English 1020, Part Four
English 1020, Part Four English 1020
University of Memphis
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This 5 page Class Notes was uploaded by Courtney Beckwood on Monday January 18, 2016. The Class Notes belongs to English 1020 at University of Memphis taught by in Fall 2015. Since its upload, it has received 28 views. For similar materials see in Foreign Language at University of Memphis.
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Date Created: 01/18/16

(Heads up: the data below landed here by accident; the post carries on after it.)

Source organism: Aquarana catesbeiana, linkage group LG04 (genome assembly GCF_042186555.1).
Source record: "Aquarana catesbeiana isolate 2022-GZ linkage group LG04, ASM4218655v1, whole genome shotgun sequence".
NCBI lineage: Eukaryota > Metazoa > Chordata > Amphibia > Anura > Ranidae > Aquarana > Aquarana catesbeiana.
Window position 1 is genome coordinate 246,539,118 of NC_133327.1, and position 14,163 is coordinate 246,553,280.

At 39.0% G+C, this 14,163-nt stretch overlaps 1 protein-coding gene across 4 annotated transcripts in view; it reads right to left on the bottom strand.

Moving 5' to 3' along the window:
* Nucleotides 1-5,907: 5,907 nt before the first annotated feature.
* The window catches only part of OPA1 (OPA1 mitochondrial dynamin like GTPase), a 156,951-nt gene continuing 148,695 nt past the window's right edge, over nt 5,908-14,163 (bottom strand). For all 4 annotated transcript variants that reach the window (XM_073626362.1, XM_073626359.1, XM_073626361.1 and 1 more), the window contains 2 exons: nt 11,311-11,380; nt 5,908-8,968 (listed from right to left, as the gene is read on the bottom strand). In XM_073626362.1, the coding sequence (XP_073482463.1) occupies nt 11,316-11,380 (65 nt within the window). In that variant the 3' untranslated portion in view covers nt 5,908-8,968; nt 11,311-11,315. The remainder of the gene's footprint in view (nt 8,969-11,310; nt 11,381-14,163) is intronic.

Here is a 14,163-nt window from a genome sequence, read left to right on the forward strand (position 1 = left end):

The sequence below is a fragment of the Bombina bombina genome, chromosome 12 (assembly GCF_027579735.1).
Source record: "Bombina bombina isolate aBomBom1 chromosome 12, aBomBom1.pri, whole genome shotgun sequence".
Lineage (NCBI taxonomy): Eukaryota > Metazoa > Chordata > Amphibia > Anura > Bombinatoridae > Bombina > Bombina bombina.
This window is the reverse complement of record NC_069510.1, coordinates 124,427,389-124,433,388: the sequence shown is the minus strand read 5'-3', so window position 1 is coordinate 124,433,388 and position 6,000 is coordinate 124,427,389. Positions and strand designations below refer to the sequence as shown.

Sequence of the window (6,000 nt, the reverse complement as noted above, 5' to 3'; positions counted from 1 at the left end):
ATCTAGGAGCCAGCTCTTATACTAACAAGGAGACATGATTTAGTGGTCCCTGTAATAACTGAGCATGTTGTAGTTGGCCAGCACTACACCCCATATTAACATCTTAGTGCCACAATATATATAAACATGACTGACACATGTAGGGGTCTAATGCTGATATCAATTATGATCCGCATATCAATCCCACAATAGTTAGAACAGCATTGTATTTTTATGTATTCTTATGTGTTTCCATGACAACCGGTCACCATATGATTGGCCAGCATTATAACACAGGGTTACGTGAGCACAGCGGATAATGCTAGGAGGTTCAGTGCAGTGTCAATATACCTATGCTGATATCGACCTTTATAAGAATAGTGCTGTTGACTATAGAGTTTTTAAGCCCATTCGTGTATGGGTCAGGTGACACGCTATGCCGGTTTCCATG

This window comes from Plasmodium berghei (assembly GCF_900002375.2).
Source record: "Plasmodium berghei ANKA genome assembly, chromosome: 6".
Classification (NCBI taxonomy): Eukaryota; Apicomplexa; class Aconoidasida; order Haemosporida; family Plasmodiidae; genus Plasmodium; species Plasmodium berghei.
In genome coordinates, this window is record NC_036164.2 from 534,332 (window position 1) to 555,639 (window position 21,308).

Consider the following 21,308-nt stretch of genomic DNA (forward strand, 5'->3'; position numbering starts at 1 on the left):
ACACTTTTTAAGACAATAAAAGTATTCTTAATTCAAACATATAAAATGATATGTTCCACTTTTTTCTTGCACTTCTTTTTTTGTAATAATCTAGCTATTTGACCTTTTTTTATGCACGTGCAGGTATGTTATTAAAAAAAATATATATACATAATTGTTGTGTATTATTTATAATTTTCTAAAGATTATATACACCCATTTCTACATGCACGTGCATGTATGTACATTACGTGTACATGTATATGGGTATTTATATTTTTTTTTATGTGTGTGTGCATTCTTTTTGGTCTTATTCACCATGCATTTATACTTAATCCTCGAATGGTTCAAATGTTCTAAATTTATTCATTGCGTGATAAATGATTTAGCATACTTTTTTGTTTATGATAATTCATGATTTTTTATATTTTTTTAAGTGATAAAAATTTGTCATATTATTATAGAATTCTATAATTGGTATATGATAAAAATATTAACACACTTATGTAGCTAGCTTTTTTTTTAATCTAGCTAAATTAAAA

Beckwood 1 Courtney Beckwood Professor Jerry English 1020 Section 2 November 13, 2015 Argument Part 4 Over the course of this paper, we were asked should junk food be allowed on middle and high school grounds. We have discussed the history of junk food, both sides of the debate along with the descriptions as of why a person would choose each sides as well as my thoughts and opinions about junk food. This final part of the paper will discuss possible proposals and actions that can be taken to resolve this issue. Although some people will propose that junk food should be completely removed from all schools because the students can become healthier, others (along with myself) propose that junk food should be at school because students can now have a choice as to whether or not they want to eat the junk food or become healthy for that time being. To some, they see junk food as a horrible thing to have at school because of the high levels of childhood obesity. They feel as if junk food has to be completely banned in order to keep children healthy and, instead, replace the unhealthy snacks and foods with something more nutritional. First lady Michelle Obama announced a proposal to ban junk food in schools. She felt as if the classrooms “should be healthy places where kids are not bombarded with ads for junk food” (Obama 3) and should focus more on healthy foods like “fruits and vegetables and not chips and candy” (Obama 7) . As a result, the new USDA rules removed the advertising of junk foods in all middle and high schools and, instead, promoted physical fitness and healthier Beckwood 2 eating. More and more people would choose this side because by removing the advertisements of junk food at schools and replacing them with more physical fitness and healthier eating programs. This will change things because now, the children don’t have an option as to whether or not they want to eat junk food. Even though they think that by depriving children of this choice, they will start to become healthier. However, once they get in reach of any type of junk food, that’s all that they will crave for. For instance, in their homes, the families don’t have to abide by the policy Michelle Obama proposed because that’s only for their children’s schools. If the child lives in a home where they can’t have junk food at home along with school, once they end up in a situation where they can eat as much candy as they want, then that’s more than likely what’s going to happen because of that absence of junk food in their everyday life. To others, they see junk food as something that can somehow help children. According to health psychology professor Charlotte Markey, “I’m certainly not saying that we should load our kids up on junk food, … , but we don’t want to make it so off limits that it starts to have sort of a mystique or appeal” (Markey 7) . Completely removing junk food from children might seem like a good idea at first, but after a while, the junk food will seem appealing to them. Once they’re able to get to a situation where they can eat junk food, they will accept that challenge to the point where they can’t stop eating it. To prove this point, Markey asked parents “whether they allowed certain snacks, then brought their children into a room filled with those temptations a part of an experiment…the kids whose parents were very restrictive with snacks ate more treats than other kids and tried to ‘make up for lost time’ as soon as they had access to the ‘forbidden foods’” (Markey 8 and 9). Her experiment proved that a tight restriction on junk food will end up backfiring on the person who created or proposed the ban on it. The children will feast on the Beckwood 3 restricted junk food because they felt left out and wanted to make up for the times that they couldn’t eat those junk foods at home. This scenario also applies for the ban on junk food at school. They couldn’t eat junk food (or certain ones) at home, so if they ban junk food at school, when the opportunity for them to eat junk food unfolds to them, they will take that chance, possibly eating junk food to the point to where they are obese. One action or proposal that should come into play of my decision to let junk food into schools is to make a federal law saying that schools are allowed to have junk food, but have more classes that focus on physical fitness and healthy choices at the same time. Instead of completely removing the option to have junk food and, thus, make students see junk food as appealing, schools should have vending machines. This proposal is the better proposal than the others because students can have that choice as to whether they want to eat the junk food or focus more on health issues and how to prevent them. If they choose to focus more on healthy choices and decide not to eat junk food, then the health classes and physical fitness classes should reflect on that. These classes should include things like what people should use as a substitute for their favorite snack, making that substitute both a healthy and a tasty option to choose. Even when they decide to eat junk food, they won’t get to the point to where they’re constantly craving junk food and becoming overweight. Also, by adding a vending machine for schools who don’t have one yet, whoever comes across the vending machine can have options to both healthy and unhealthy snacks, gaining revenue from students and possibly faculty members who want both healthy and unhealthy snacks. The better proposal in this case is that schools should have the ability to keep junk food in schools, but should also teach the students to make healthy choices with schools cracking Beckwood 4 down more on health classes. With vending machines, schools will have an increase in revenue and the vending machines will show both unhealthy choices as well as healthy ones, and they should let students decide whether they want to be a healthy person for the moment or choose the unhealthy snack. Beckwood 5 Works Cited 1. Fox, Maggie. “First Lady Proposes Ban on Junk Food Marketing in Schools.” Nbcnews.com. Fox, Maggie. 25 Feb 2014. Web. 14 Nov. 2015. 2. Pawlowski, A. “Why you should let your kids eat (some) junk food.” Today.com. Pawlowski, A. 26 June 2014. Web. 14 Nov. 2015.